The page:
One important lesson that the Master Naturalist training has taught me is to be observant of the natural world around me. The most amazing things can be revealed by watching and listening carefully to the land.
I had always noticed a tall stand of grass in the middle of a neighbor's field since the time I first moved to the area. I watched the color of this grass change with the seasons so I knew it was not just an ordinary lawn gone weedy. Later I learned it was a small graveyard called Bruner Cemetery.
Located in Rio Township on the northern edge of Knox County, this cemetery dates back to early settlement in Illinois. It contains the remains of members of the Bruner Family and others who came to the area around the early 1800's. At the time they settled here, it was still a frontier with Native Americans living nearby. Two family members were Revolutionary War Veterans and several others were Civil War Soldiers. There are thought to be 105 persons buried here with the last burial occurring in 1922. The old tombstones are now worn down but some information can still be gathered from them. Most tragically, many of these graves represent young children who did not live to be even a year old. Life out here was very hard then.
The extraordinary feature of this plot of ground is it's mature stand of Big Blue Stem Grass (Andropogon gerardi). It can be seen from quite a distance especially in fall as it takes on a bronze glow. The current owner of the farm property that surrounds this cemetery has been faithfully burning this ground so the grass has thrived. There are a few scattered remnants of Goldenrod and a pasture thistle or two. Mulberry trees have tried to get started but are driven back by the fire and by attendants cutting down invaders. The Blue Stem is dominant – thick, tall and luxurious! It is strange to think that this entire farm field was once mostly grass like this. What a fine source of seed this could be for future prairie restoration projects within the county. It is an original.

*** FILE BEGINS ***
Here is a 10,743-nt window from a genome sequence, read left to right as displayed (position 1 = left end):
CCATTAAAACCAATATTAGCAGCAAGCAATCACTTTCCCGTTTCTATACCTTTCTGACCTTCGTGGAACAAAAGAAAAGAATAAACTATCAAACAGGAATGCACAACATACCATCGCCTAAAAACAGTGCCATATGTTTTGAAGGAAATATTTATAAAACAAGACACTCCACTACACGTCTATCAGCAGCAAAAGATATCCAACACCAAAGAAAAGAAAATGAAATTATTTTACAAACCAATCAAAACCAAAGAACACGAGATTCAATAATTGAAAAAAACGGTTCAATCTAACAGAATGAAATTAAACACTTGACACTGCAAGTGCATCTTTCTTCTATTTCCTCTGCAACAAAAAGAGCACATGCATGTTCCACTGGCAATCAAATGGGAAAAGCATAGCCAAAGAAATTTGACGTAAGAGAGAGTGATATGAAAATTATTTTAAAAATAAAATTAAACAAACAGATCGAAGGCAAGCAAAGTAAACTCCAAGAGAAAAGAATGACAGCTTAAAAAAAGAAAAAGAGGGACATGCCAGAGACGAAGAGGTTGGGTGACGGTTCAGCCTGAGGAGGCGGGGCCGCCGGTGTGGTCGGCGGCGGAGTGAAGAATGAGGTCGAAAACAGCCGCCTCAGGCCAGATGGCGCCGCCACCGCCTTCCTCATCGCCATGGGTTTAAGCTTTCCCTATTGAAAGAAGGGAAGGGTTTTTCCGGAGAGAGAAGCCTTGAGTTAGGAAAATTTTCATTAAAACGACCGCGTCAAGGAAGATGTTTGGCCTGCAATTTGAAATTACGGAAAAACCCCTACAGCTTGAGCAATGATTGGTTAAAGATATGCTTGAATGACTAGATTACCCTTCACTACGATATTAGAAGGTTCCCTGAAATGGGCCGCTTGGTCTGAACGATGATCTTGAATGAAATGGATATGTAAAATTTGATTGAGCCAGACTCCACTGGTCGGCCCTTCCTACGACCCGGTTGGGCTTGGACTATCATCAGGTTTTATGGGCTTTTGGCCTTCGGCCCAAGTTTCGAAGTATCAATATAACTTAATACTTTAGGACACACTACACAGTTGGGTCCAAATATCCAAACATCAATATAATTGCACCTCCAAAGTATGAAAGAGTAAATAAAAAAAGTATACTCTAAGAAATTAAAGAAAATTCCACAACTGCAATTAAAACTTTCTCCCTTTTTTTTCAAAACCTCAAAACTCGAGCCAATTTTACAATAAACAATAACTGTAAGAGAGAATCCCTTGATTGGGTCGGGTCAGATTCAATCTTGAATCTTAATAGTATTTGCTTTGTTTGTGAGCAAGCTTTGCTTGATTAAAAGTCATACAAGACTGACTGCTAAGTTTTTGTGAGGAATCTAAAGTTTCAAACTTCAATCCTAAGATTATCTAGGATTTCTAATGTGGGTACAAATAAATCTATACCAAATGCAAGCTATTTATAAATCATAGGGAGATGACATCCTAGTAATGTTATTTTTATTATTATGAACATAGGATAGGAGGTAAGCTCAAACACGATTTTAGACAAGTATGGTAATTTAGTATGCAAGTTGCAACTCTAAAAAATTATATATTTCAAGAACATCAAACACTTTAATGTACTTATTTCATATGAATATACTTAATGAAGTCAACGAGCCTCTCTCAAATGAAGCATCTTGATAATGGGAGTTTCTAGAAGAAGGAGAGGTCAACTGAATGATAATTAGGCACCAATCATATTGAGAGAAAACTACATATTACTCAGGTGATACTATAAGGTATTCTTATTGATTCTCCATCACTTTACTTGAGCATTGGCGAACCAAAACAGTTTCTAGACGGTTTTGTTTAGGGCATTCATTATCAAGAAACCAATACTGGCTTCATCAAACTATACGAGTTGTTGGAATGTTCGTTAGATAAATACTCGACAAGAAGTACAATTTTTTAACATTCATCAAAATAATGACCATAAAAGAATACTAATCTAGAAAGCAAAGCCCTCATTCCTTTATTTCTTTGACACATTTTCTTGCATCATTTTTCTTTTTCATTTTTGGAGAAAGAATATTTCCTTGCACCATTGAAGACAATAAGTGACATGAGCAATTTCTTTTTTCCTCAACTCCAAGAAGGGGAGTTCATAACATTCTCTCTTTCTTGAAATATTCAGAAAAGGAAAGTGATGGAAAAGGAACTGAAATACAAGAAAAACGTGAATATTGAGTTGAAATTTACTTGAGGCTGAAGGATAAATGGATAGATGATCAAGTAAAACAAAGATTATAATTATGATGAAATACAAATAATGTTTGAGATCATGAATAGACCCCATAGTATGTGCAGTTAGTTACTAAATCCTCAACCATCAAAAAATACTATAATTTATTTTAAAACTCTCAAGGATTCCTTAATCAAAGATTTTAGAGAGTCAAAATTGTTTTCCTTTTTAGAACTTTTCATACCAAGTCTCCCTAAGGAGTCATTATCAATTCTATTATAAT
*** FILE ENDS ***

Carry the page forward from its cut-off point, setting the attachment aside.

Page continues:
Every year on Memorial Day, veterans from the area pay tribute to the soldiers buried here. It is also a fitting tribute that this fine stand of native grass remains here to remind us of the people who came before us and of the Illinois landscape they called home.
Master Naturalist Intern
Journal Entry on October 11, 2016